Then at the turn of the 21st century, the word "philanthropy" began to re-enter the American vernacular. In 1997 a Massachusetts project of foundations, corporations and donors to increase charitable giving through donor education was centered on a Catalogue for Philanthropy. In 1998 leading national grantmakers funded a collaborative project to increase charitable giving through regional programs. Wealth creators in the new high-tech global economy, having amassed great fortunes exceeding even those of the previous century, were turning to second careers in philanthropy at earlier ages, creating even larger foundations. Individual philanthropy began to be chic, attracting celebrities from popular arts. Commercial movies and television adopted the word and idea, and a leading Classically American philanthropic initiative by Bill Gates and Warren Buffett, the "Giving Pledge", used the word with global publicity.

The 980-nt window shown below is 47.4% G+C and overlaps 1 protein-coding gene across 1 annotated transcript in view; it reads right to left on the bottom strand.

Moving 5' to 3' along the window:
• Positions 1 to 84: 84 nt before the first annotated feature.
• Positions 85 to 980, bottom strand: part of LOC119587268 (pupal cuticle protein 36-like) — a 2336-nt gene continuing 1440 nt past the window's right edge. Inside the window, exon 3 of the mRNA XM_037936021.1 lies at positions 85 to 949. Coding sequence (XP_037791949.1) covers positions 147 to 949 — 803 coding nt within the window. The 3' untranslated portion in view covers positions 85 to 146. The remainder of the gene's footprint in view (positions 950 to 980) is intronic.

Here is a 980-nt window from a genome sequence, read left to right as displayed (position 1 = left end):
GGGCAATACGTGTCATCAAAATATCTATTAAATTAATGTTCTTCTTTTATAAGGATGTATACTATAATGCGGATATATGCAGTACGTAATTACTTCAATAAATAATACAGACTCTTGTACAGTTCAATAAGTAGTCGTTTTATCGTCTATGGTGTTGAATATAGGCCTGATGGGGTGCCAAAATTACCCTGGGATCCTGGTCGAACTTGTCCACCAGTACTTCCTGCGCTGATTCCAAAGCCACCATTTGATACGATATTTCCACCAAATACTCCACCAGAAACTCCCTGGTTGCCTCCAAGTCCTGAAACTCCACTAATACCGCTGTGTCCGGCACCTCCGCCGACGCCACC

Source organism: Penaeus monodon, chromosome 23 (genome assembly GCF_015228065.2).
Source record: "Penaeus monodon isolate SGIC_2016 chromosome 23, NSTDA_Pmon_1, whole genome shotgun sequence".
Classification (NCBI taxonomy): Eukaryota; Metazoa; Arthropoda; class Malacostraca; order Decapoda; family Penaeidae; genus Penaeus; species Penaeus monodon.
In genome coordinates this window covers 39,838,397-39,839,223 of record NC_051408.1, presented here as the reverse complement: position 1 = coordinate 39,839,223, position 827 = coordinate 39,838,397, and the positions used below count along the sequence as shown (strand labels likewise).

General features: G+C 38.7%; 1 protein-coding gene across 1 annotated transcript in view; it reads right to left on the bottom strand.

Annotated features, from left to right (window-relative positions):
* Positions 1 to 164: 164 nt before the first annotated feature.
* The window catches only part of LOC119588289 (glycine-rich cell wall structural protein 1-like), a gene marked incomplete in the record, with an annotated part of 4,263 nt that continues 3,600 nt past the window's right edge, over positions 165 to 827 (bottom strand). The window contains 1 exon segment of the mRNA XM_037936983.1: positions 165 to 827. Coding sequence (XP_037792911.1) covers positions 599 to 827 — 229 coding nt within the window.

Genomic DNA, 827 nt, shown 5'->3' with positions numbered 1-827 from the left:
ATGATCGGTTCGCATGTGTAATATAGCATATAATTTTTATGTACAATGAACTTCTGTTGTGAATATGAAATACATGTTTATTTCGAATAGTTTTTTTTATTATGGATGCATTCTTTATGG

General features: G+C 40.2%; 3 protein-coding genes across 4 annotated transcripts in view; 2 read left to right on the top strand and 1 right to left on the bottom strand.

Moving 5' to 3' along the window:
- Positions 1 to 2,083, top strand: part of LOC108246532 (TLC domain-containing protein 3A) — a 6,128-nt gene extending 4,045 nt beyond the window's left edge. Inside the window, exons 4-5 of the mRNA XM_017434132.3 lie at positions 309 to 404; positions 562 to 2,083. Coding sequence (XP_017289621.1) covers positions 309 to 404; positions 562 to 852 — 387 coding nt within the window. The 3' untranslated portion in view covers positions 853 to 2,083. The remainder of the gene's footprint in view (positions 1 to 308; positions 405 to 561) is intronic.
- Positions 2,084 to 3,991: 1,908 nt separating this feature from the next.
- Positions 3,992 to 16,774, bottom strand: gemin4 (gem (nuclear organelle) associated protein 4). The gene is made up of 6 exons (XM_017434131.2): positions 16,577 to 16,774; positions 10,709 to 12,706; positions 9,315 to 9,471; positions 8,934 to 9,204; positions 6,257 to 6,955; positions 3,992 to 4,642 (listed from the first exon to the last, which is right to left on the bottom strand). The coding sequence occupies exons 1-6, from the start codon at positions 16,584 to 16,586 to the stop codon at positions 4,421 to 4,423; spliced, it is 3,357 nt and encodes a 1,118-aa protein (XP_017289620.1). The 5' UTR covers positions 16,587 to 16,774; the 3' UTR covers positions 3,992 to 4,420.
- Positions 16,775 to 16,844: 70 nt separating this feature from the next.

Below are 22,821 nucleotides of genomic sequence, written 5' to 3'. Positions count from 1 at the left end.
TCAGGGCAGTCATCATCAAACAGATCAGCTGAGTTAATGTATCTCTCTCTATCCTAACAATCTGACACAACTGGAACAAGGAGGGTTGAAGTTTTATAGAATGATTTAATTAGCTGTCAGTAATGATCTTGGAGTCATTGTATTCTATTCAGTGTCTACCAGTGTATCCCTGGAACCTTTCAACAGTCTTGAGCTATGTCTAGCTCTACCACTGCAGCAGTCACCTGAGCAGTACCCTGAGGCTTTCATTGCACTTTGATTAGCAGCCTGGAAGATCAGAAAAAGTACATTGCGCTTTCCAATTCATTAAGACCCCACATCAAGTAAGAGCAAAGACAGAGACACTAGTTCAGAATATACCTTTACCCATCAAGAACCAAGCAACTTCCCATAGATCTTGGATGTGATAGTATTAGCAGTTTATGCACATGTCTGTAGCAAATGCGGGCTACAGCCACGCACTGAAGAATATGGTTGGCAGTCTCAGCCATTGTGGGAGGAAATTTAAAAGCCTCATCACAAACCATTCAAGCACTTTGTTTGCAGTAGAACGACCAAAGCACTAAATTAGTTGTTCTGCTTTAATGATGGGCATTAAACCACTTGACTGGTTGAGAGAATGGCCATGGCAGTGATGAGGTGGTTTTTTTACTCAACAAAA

In scholarship, the 20th century rise to dominance by the social sciences focused attention on academic social theories and ideals—"civil society"—and technical jargon—the "third sector" and "nonprofits". In ARNOVA (the Association for Research on Nonprofit and Voluntary Action), the relevant academic society, scholars with humanistic training and orientation formed a small but growing minority of generally younger members. The emergence of the word "nonprofit" can be tracked by its appearance in increasing numbers of dissertation titles: 1 in 1959, 7 in the '60s, 49 in the '70s, 238 in the '80s and on up. By the early 21st century the word "nonprofit" was generally accepted as synonymous with philanthropy, though practitioners found it disadvantageously negative in fundraising and meaningless to donors. In 2011 its factual relevance was challenged by the Massachusetts Philanthropic Directory (MPD), which found that fewer than 10% of "nonprofits" are philanthropies. In organizational studies, philanthropy by corporations (i.e., corporate philanthropy) is often defined as charitable monetary donations, including donations in areas such as the arts, education, housing, health, social welfare, and the environment, among others, but excluding political contributions and commercial sponsorship.